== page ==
Every morning I engage in a ritual on the verge of extinction. I walk outside and bring in the morning newspaper.

There was a time when every house on both sides of the street had a newspaper in the driveway. Of course, there was also a time when every house had a landline, too. But not anymore. Not in a long time.

The husband takes the demise of print edition newspapers particularly hard as he worked his entire career in newspapers. He started when he was 16. Before that he was what you would call an independent publisher. He received a small typesetting kit with a hand-cranked press as a child and printed a family newsletter.

Circulation never passed two dozen or so, but it kept him entertained and on a career path. His most popular editions were the ones where he wrote about his older sister’s dates. Guess who was the first one to unsubscribe?

We were at a busy park recently where kids were swarming like bees. The husband had a newspaper he had been reading folded under his arm. He sat down and put the paper on the bench beside him when a girl about nine walked over, looked at the newspaper, picked it up and asked, "What’s this?"

I thought the man was going to croak on the spot. The colour drained out of his face, his eyes rolled back in his head and it looked like his legs were giving out. I rolled up his paper and gently rapped him on the head with it.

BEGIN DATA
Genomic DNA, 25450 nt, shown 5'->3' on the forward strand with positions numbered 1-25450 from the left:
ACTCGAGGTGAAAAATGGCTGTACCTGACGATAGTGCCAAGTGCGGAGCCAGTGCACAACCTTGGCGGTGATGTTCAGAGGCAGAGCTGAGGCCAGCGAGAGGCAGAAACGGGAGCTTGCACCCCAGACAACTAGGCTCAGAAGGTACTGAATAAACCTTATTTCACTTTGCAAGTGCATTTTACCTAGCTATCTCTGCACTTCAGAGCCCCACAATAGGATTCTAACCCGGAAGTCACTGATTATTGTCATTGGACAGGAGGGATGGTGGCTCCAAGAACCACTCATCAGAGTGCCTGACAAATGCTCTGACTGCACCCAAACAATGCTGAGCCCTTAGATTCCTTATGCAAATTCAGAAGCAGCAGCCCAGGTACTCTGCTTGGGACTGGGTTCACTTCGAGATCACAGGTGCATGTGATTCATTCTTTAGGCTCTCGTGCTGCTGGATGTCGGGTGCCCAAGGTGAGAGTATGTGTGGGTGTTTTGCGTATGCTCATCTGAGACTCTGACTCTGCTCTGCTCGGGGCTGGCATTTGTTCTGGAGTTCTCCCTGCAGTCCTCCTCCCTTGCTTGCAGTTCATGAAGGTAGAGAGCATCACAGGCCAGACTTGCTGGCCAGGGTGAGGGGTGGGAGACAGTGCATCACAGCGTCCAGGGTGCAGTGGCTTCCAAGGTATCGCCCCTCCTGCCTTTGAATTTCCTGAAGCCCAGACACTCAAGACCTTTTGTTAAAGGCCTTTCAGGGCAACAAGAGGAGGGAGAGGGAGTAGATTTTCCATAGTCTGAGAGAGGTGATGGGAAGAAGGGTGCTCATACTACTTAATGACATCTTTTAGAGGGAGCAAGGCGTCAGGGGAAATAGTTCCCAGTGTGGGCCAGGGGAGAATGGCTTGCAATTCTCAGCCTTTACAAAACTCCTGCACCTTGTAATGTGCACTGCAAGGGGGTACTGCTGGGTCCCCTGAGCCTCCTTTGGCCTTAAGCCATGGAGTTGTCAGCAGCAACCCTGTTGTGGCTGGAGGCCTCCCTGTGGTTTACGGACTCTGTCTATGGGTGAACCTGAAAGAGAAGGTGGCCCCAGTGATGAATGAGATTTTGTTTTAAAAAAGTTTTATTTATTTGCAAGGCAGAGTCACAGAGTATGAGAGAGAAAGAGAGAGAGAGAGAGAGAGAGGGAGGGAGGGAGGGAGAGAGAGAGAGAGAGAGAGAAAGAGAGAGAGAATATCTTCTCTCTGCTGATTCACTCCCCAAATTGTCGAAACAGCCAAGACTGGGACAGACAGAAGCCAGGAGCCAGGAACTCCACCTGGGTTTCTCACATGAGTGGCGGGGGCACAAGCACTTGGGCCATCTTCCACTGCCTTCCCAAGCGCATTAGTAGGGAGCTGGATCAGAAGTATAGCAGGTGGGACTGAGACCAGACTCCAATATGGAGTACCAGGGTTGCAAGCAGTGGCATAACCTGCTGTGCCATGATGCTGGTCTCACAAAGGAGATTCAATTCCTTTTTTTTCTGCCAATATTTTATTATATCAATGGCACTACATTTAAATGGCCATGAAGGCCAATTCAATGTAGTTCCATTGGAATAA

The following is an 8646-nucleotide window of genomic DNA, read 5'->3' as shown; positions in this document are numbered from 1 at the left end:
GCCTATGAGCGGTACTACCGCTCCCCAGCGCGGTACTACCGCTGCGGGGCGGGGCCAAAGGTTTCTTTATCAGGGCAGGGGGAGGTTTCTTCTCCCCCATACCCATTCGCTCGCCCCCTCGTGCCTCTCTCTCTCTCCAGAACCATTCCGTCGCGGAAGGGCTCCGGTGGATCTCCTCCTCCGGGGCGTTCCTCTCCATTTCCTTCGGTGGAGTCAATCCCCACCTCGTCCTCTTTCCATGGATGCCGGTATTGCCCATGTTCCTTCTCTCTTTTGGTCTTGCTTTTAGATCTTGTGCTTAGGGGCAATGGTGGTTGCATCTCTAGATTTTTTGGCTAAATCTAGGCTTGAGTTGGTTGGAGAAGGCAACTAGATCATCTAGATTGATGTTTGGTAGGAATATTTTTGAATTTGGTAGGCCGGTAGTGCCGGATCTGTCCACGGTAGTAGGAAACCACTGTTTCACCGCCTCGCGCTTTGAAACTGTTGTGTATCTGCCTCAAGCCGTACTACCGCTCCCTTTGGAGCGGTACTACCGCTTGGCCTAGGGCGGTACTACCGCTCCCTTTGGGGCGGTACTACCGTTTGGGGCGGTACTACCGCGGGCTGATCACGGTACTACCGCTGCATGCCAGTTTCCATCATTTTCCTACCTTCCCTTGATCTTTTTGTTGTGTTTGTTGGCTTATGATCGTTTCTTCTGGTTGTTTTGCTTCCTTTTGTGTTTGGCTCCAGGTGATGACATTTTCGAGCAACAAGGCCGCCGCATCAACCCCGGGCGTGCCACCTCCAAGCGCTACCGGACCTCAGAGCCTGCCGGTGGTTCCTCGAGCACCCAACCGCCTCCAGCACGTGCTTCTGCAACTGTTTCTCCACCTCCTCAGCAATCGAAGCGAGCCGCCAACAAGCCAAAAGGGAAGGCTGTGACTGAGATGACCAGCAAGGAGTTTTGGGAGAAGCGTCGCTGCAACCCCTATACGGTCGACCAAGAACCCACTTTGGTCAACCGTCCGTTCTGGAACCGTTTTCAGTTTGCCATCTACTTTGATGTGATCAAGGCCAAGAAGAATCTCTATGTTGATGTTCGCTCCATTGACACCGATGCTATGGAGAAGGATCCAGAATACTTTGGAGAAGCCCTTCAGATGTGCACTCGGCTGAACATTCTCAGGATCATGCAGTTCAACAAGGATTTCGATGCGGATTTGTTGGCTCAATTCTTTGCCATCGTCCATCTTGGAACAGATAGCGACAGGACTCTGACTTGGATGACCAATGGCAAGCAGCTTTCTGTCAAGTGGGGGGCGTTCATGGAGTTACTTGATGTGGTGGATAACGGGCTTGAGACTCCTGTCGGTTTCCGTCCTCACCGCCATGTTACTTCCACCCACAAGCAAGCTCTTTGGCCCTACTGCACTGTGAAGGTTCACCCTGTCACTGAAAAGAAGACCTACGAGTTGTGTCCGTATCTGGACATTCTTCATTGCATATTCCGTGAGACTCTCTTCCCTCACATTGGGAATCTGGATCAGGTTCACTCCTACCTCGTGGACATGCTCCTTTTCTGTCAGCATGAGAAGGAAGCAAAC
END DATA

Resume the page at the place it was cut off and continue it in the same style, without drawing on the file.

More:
He was still swooning, so I waved the paper under his nose.

The fumes from the ink immediately rallied him.

Some people simply like paper — the feel, the portability, the pleasure of old news and last week’s weather forecast at your fingertips, not to mention the pleasure of stacking them higher and higher on a chair until your wife cries, "Enough!"

He still touts the benefits of print, often citing Exhibit A — our youngest daughter and son-in-law. When they lived with us, they raced to pull the crossword puzzle from the paper every day. The man has a point. It’s hard to do a crossword online. Pencil doesn’t come off a computer screen as easily as you might think.

And now the husband will be thrilled that I have found an Exhibit B as proof print may still have life. More rare than a manatee, Amur leopard or Panda bear, I have been in contact with a young, married mother of four who subscribes to the daily newspaper in print.

I asked why and she was shocked.

"Because it’s print!" she said. "I love print. When the paper didn’t come one day, I called the main number to let them know and the lady said, ‘Why don’t you just subscribe to the online version?’"

She shook her head in disbelief.

The husband will be so thrilled he may write her into the will. I’ll help. We can name her beneficiary of all our stacks of old newspapers. I think she’ll be thrilled.

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